NEW YORK (AP) - Lord & Taylor's flagship store in Manhattan, known for its holiday displays along Fifth Avenue, is being sold to the office space sharing company WeWork.
The nearly 100-year-old building will be converted to WeWork headquarters, with less than a quarter of the space remaining for a Lord & Taylor store. Ten of the building's 11 floors are now devoted to retail.
WeWork attracts millennials who are looking to share office space, a consumer segment that Lord & Taylor owner Hudson's Bay and other department stores want to attract. So store executives expect the stores to benefit from WeWork members going in and out of the building, and hopes they'll be shopping.
Lord & Taylor will keep the whole building with its usual operations through next year's holiday season. And the holiday displays will continue to go on this year and next year, a company spokeswoman said. The department store was the first to create Christmas windows for sheer entertainment, rather than for selling merchandise. It also pioneered the animated window display back in 1938.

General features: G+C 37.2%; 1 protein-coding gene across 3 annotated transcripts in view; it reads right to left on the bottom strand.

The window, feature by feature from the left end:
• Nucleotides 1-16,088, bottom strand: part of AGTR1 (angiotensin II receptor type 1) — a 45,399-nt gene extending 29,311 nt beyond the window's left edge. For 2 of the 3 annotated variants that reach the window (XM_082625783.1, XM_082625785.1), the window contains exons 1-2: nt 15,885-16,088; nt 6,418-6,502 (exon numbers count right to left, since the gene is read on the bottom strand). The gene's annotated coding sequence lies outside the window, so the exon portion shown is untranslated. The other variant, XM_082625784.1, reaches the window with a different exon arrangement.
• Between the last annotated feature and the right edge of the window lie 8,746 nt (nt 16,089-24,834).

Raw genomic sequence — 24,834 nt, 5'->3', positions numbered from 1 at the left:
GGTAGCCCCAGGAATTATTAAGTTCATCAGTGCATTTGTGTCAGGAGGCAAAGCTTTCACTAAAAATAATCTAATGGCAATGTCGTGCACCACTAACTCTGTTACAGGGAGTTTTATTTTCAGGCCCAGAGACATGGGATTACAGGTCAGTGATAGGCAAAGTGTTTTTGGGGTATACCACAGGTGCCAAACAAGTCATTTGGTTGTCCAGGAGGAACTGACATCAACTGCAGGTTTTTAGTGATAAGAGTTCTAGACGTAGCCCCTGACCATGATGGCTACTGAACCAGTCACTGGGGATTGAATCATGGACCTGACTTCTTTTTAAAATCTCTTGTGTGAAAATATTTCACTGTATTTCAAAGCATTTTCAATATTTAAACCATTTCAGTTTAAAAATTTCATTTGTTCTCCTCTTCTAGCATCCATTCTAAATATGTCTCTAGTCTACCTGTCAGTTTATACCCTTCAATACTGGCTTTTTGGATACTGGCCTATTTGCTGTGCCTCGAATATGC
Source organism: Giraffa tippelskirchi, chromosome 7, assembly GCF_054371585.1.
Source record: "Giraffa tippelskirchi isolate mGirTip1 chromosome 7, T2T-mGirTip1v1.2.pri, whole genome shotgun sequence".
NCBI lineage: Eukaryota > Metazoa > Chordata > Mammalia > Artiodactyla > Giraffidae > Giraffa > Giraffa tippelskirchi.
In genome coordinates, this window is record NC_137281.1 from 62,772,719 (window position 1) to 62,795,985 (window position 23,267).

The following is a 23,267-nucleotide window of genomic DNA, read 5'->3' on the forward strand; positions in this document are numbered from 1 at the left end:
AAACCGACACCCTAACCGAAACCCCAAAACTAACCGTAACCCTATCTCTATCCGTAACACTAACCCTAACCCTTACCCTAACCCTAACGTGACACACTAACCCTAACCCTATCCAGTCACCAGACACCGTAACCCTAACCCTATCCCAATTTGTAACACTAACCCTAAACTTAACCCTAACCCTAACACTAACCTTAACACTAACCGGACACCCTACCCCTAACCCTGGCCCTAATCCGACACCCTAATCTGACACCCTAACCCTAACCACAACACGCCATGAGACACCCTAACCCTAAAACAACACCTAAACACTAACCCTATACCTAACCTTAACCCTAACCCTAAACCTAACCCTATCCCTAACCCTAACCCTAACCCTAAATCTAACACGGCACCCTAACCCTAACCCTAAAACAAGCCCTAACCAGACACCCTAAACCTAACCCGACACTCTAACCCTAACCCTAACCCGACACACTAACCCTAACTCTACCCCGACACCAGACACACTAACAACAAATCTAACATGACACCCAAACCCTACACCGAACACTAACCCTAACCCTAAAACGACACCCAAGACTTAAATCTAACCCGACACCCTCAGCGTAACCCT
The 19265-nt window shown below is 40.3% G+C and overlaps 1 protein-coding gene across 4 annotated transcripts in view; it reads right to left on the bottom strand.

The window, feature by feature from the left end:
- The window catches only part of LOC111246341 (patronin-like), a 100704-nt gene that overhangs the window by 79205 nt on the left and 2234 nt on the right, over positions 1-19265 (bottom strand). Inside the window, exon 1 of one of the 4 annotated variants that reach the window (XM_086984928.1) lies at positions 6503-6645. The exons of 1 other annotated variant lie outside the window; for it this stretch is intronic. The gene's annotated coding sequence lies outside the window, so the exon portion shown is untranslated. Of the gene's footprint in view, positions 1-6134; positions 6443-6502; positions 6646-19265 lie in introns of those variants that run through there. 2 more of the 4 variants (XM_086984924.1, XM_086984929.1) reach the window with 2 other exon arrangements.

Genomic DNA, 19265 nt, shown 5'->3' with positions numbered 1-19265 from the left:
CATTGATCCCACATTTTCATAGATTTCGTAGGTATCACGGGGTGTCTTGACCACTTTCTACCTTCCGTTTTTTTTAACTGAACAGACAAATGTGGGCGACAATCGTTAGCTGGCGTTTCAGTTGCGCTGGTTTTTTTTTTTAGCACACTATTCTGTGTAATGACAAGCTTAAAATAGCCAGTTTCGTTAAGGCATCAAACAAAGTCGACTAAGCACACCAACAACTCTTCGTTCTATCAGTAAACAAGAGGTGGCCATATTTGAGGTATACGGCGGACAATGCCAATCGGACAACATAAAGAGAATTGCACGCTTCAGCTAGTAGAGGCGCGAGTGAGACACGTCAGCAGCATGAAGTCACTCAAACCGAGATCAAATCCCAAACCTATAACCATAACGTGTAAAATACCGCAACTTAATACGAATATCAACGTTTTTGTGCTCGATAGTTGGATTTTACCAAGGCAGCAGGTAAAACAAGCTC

Company officials declined to share details for what the redesigned Lord & Taylor store of about 150,000 square feet will look like.
The $850 million sale, announced Tuesday, is part of a plan by Hudson's Bay Co., which owns Lord & Taylor owns stores under its own brand as well as Saks Fifth Avenue, to pare down debt and reinvigorate sales.
Richard Baker, chairman of Hudson's Bay, told The Associated Press that WeWork will also lease space in the upper floors in three of the company main stores - Hudson's Bay stores in Toronto and Vancouver, Canada, as well as its Galeria Kaufhof in Frankfurt, Germany.
Department stores have been struggling to follow their customers online, with many closing stores and selling lucrative real estate. Big chains like Macy's had been under pressure from shareholders to get more value out of their real estate holdings. But the Hudson's Bay deal with WeWork is a change in how retailers are trying to capitalize on their real estate.
"We definitely think there is a future for department stores for people who reinvest in the business," Baker said.
On Friday, Hudson's Bay had said that CEO Jerry Storch would step down at the end of the month.